Today's Highlight in History:
On September 30th, 1955, actor James Dean was killed in a two-car collision near Cholame, California.
On this date:
In 1777, the Congress of the United States -- forced to flee in the face of advancing British forces -- moved to York, Pennsylvania.
In 1791, Mozart's opera "The Magic Flute" premiered in Vienna, Austria.
In 1846, dentist William Morton used ether as an anesthetic for the first time on a patient in his Boston office.
In 1927, Babe Ruth hit his 60th homer of the season to break his own major-league record.
In 1938, British, French, German and Italian leaders decided to appease Adolf Hitler by allowing Nazi annexation of Czechoslovakia's Sudetenland.
In 1946, an international military tribunal in Nuremberg, Germany, found 22 top Nazi leaders guilty of war crimes.
In 1949, the Berlin Airlift came to an end.
In 1954, the first atomic-powered vessel, the submarine "Nautilus," was commissioned by the Navy.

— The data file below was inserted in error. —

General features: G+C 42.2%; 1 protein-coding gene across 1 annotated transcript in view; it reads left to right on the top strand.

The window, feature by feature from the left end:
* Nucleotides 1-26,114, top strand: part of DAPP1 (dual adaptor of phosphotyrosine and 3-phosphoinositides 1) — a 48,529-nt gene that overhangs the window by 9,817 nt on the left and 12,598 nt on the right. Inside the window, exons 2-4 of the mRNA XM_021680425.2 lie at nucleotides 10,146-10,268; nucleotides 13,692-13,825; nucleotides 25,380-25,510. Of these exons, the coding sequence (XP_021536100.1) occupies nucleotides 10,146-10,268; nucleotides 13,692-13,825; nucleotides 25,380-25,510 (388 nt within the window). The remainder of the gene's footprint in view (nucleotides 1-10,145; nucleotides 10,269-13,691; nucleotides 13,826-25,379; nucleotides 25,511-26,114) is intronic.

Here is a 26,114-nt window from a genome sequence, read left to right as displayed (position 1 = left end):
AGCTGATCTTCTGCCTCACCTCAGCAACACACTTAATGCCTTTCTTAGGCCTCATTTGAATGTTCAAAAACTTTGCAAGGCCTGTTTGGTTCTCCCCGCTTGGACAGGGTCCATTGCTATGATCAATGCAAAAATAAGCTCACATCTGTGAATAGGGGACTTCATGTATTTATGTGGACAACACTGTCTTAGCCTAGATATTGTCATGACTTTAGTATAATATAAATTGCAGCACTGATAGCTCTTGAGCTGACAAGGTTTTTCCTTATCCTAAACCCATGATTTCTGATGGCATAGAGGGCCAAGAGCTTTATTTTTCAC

In 1962, black student James Meredith succeeded on his fourth try in registering for classes at the University of Mississippi.
In 1988, Mikhail S. Gorbachev retired President Andrei A. Gromyko from the Politburo and fired other old-guard leaders in a Kremlin shake-up.
Ten years ago: President Bush and congressional leaders forged a $500 billion five-year compromise package of tax increases and spending cuts.
Five years ago: US envoy Richard Holbrooke, trying to negotiate a Bosnian cease-fire, ended inconclusive talks with the Sarajevo government and headed for Belgrade to try his luck with the Serbs.
One year ago: Defense Secretary William Cohen ordered a top-level investigation of accounts of mass killings of Korean civilians by US soldiers at No Gun Ri in 1950. A major leak at a uranium-processing plant in northeastern Japan exposed dozens of people to radiation. German novelist Guenter Grass wins the Nobel Prize in literature. The San Francisco Giants played the Los Angeles Dodgers in the last baseball game at Candlestick Park (3Com Park); the Dodgers won, 9-to-4.
"Nothing you can't spell will ever work."
-- Will Rogers, American humorist (1879-1935).